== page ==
• I’m going to appoint myself the voice of crazy (and cheap) here, but here’s a wild thought: I do see that the base of the TV stand is bigger than the milk crate, and that looks a little crappy. But… look at the milk crate. Lots of holes on all sides. There’s your cable management right there! So long as the thing isn’t in danger of buckling under the weight of the television or allowing the television to tip over easily, maybe consider a coat of glossy black spray paint; if width/stablility is an issue, and the single crate’s holding up fine, maybe a second crate to more evenly distribute the weight and the width of the stand (plus the aforementioned glossy black paint).

    This kind of goes back to the same mentality as “run a bunch of light ropes through a bunch of $3 grated shelves and display marquees in them!” – a philosophy my dad drilled into me as “go with what you’ve got.” A couple of milk crates and a some black spray paint will be a lot cheaper than anything that says “TV stand” on the box, and perhaps just as functional. (Sort of like the “kickstand” I have for my tablet – it’s a $2 foldable stand for a picture frame I got at Michael’s. I shopped around for actual tablet stands, and the moment that you look for something that’s designed specifically to go with a high dollar item like a tablet or an HDTV, you might as well quadruple the price (and then triple it again if it supposedly goes with an Apple product).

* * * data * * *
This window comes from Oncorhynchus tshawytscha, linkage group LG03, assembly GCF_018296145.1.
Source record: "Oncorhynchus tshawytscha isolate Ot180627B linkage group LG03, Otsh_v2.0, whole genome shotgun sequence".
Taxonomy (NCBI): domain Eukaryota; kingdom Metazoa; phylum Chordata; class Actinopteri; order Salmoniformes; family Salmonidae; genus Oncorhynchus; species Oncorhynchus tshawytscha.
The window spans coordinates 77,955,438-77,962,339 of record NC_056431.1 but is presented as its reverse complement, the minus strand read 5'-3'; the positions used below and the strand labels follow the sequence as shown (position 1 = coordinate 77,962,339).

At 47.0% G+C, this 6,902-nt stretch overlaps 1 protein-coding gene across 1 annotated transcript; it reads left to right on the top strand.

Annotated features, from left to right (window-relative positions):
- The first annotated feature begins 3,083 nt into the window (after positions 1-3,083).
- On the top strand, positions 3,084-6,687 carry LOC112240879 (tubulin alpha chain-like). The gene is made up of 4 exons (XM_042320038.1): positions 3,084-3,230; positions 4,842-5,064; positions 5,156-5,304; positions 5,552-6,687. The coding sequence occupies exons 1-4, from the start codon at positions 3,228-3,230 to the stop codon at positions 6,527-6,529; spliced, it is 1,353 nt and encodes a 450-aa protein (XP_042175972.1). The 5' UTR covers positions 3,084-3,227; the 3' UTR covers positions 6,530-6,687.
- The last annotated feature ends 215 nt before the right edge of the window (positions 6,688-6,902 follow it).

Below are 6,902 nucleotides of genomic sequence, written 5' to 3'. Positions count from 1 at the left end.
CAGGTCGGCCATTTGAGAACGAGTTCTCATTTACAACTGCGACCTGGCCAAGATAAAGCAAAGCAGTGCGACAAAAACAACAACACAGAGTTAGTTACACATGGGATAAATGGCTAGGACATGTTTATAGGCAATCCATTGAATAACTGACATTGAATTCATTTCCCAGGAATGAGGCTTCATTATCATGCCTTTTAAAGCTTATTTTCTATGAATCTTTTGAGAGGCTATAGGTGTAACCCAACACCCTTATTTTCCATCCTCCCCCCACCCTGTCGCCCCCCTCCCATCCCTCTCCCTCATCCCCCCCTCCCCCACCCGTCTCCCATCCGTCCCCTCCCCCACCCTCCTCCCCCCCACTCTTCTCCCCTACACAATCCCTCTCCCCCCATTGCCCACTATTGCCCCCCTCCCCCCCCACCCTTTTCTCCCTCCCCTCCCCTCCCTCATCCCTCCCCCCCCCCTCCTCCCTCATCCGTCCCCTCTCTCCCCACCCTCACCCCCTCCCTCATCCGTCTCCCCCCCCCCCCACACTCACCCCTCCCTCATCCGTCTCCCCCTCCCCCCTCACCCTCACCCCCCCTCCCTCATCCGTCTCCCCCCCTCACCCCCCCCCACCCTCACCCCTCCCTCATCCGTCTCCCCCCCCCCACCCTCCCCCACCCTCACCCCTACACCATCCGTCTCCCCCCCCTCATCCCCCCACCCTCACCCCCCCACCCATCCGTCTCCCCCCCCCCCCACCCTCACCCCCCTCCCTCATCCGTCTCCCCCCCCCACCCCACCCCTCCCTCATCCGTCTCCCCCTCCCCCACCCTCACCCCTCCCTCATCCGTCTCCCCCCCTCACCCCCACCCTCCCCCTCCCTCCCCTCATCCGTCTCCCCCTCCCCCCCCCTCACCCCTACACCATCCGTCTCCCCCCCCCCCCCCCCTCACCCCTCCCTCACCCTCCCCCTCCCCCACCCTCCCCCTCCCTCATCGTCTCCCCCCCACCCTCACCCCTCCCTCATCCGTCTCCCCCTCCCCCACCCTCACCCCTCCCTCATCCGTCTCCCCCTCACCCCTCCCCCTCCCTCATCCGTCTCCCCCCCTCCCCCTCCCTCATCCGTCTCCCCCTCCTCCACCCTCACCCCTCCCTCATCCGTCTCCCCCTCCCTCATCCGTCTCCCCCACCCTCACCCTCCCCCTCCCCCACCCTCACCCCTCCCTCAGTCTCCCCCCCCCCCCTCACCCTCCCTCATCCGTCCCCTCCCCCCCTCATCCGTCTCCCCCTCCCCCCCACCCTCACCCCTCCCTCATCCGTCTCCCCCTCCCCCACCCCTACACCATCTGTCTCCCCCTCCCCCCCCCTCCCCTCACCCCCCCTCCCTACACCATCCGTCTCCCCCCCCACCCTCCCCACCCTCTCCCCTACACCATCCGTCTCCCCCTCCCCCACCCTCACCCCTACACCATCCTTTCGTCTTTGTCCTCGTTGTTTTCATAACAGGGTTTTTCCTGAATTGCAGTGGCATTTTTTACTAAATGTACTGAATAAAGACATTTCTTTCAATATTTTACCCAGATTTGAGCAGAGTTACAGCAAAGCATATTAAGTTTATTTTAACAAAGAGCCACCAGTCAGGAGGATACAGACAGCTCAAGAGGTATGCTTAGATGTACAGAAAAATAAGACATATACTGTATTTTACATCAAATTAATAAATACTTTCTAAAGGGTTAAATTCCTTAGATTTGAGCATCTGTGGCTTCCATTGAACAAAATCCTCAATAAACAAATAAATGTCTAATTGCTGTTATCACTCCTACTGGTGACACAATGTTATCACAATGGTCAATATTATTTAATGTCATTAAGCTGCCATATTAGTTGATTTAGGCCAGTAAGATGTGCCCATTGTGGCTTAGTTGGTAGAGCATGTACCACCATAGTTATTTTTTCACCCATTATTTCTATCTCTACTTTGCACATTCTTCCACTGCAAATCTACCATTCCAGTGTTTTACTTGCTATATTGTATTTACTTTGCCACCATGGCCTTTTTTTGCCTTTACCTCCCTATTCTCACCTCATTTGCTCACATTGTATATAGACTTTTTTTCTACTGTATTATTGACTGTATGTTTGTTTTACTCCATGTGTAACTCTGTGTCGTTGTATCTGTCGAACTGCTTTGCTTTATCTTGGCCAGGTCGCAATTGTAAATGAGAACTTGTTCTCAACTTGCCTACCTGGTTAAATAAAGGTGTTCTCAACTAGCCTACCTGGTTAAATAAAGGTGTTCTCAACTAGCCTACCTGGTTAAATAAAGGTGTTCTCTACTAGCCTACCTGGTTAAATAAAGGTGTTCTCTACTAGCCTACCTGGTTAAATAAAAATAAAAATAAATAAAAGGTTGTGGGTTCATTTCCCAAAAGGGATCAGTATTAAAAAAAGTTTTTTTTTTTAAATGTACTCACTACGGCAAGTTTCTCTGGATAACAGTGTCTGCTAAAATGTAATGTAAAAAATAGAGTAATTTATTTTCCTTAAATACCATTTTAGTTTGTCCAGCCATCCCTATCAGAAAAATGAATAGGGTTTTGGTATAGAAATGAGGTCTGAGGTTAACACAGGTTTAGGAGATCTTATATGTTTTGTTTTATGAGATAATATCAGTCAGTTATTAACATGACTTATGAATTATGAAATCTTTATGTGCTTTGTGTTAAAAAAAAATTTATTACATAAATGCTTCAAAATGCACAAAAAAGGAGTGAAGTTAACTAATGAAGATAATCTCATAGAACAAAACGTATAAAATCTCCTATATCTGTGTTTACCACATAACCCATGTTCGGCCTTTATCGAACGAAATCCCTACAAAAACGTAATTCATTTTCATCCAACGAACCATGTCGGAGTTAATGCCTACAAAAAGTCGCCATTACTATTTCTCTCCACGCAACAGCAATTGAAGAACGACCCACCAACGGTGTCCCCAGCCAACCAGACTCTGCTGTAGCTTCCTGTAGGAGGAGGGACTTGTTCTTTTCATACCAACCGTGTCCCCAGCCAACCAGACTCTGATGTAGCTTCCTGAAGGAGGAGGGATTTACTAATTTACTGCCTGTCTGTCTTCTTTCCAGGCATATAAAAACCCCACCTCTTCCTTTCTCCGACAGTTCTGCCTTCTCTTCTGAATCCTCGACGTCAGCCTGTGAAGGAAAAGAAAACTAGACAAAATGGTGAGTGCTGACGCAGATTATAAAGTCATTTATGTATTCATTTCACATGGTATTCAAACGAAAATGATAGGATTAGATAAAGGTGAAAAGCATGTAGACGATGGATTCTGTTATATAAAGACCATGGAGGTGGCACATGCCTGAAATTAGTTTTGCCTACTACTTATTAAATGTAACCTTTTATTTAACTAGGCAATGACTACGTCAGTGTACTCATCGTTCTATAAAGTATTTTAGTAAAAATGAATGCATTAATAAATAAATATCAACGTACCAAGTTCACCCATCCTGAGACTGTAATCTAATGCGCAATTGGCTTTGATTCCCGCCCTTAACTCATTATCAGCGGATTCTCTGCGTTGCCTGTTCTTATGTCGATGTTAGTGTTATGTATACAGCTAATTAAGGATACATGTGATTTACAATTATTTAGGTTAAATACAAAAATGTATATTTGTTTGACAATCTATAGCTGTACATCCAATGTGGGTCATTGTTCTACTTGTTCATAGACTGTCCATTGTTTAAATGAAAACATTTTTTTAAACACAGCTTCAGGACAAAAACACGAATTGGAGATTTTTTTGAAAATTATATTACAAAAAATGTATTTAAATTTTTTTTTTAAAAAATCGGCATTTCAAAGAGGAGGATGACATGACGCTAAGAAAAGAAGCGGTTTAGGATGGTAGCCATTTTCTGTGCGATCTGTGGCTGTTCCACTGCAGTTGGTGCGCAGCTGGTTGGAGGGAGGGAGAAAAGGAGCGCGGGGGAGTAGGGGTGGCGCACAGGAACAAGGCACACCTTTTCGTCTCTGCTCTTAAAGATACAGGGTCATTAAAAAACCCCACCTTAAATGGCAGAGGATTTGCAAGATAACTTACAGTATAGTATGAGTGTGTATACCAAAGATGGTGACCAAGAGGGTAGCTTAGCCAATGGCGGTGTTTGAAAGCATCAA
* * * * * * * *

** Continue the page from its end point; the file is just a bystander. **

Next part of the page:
• If you want to go the other way and be fancy you could mount it to the wall with one of those pivoting wall mounts. Then you could adjust the monitor to point more towards whatever keyboard you are sitting at.

  • Heck, going further down that path, you could cut a trapezoidal table so you could sit facing your keyboard and monitor straight on. :-)

  • Rob, if that’s an Amiga 1200, it has a monitor driver called “VGAOnly” that may work with your TV’s VGA input. The question is whether you want to put the effort into making an adapter to try it. I made one way back when; it probably took me about an hour to do. I had to saw the last two positions off a DB-25 connector to make a 23-pin connector for the Amiga video.

  • Rob

    @Earl: Now that you mention it, I have a black milk crate out in the garage holding “something.” The milk crate’s not so bad in person but it just looks stupid in pictures. And, it’s just a tad too tall. I’ll have to see if there’s something a little better out in the garage that’ll work.

    @Brian: I love the idea of the trapezoidal desk!

    @Dave: Yeah, it’s a 1200. I found a 23-to-15 VGA adapter for sale, but it’s in the UK. I need to scour eBay and some of the Commodore/Amiga forums for one. With that, the flicker-fixer is $89. It’s more than I wanted to spend on the project but if it’s a one time investment that gives perfect video, I’ll probably do it.

  • Awesome! +1 for the Commodore goodness, however I did notice in your original setup picture you have an Apple IIc, but in your current setup picture it’s just an Apple IIe. What happened to the IIc?

  • Rob

    I still have the IIc, but the CFFA 3000 is an internal card so I had to downgrade to use it.